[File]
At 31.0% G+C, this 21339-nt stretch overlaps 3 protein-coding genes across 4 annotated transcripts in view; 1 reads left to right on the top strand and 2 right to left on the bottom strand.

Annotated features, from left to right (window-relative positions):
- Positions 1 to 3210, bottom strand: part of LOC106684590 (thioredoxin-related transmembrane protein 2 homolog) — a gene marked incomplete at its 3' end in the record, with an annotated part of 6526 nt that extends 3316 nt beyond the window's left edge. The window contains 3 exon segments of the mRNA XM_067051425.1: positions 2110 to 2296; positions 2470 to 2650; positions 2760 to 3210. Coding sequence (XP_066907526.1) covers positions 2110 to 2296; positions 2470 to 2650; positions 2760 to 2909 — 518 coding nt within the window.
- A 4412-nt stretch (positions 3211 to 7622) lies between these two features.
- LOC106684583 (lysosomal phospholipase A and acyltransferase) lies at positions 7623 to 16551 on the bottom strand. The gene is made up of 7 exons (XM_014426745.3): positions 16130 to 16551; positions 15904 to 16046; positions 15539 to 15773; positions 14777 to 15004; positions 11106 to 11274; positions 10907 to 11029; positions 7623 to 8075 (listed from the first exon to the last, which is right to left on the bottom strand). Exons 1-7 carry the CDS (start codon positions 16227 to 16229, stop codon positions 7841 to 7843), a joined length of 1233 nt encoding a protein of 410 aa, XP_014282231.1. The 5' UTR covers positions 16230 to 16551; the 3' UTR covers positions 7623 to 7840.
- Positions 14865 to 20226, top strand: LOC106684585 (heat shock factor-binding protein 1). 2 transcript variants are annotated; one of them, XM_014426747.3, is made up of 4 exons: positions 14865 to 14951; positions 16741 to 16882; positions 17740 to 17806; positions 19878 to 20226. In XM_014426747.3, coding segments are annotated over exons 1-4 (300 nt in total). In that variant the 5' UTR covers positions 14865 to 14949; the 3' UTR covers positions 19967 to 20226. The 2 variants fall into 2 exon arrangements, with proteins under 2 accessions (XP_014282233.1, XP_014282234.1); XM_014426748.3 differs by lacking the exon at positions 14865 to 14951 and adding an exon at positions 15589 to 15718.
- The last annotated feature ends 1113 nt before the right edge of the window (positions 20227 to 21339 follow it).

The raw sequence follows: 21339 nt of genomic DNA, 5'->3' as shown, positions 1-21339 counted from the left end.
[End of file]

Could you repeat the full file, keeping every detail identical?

At 31.0% G+C, this 21339-nt stretch overlaps 3 protein-coding genes across 4 annotated transcripts in view; 1 reads left to right on the top strand and 2 right to left on the bottom strand.

Annotated features, from left to right (window-relative positions):
- Positions 1 to 3210, bottom strand: part of LOC106684590 (thioredoxin-related transmembrane protein 2 homolog) — a gene marked incomplete at its 3' end in the record, with an annotated part of 6526 nt that extends 3316 nt beyond the window's left edge. The window contains 3 exon segments of the mRNA XM_067051425.1: positions 2110 to 2296; positions 2470 to 2650; positions 2760 to 3210. Coding sequence (XP_066907526.1) covers positions 2110 to 2296; positions 2470 to 2650; positions 2760 to 2909 — 518 coding nt within the window.
- A 4412-nt stretch (positions 3211 to 7622) lies between these two features.
- LOC106684583 (lysosomal phospholipase A and acyltransferase) lies at positions 7623 to 16551 on the bottom strand. The gene is made up of 7 exons (XM_014426745.3): positions 16130 to 16551; positions 15904 to 16046; positions 15539 to 15773; positions 14777 to 15004; positions 11106 to 11274; positions 10907 to 11029; positions 7623 to 8075 (listed from the first exon to the last, which is right to left on the bottom strand). Exons 1-7 carry the CDS (start codon positions 16227 to 16229, stop codon positions 7841 to 7843), a joined length of 1233 nt encoding a protein of 410 aa, XP_014282231.1. The 5' UTR covers positions 16230 to 16551; the 3' UTR covers positions 7623 to 7840.
- Positions 14865 to 20226, top strand: LOC106684585 (heat shock factor-binding protein 1). 2 transcript variants are annotated; one of them, XM_014426747.3, is made up of 4 exons: positions 14865 to 14951; positions 16741 to 16882; positions 17740 to 17806; positions 19878 to 20226. In XM_014426747.3, coding segments are annotated over exons 1-4 (300 nt in total). In that variant the 5' UTR covers positions 14865 to 14949; the 3' UTR covers positions 19967 to 20226. The 2 variants fall into 2 exon arrangements, with proteins under 2 accessions (XP_014282233.1, XP_014282234.1); XM_014426748.3 differs by lacking the exon at positions 14865 to 14951 and adding an exon at positions 15589 to 15718.
- The last annotated feature ends 1113 nt before the right edge of the window (positions 20227 to 21339 follow it).

The raw sequence follows: 21339 nt of genomic DNA, 5'->3' as shown, positions 1-21339 counted from the left end.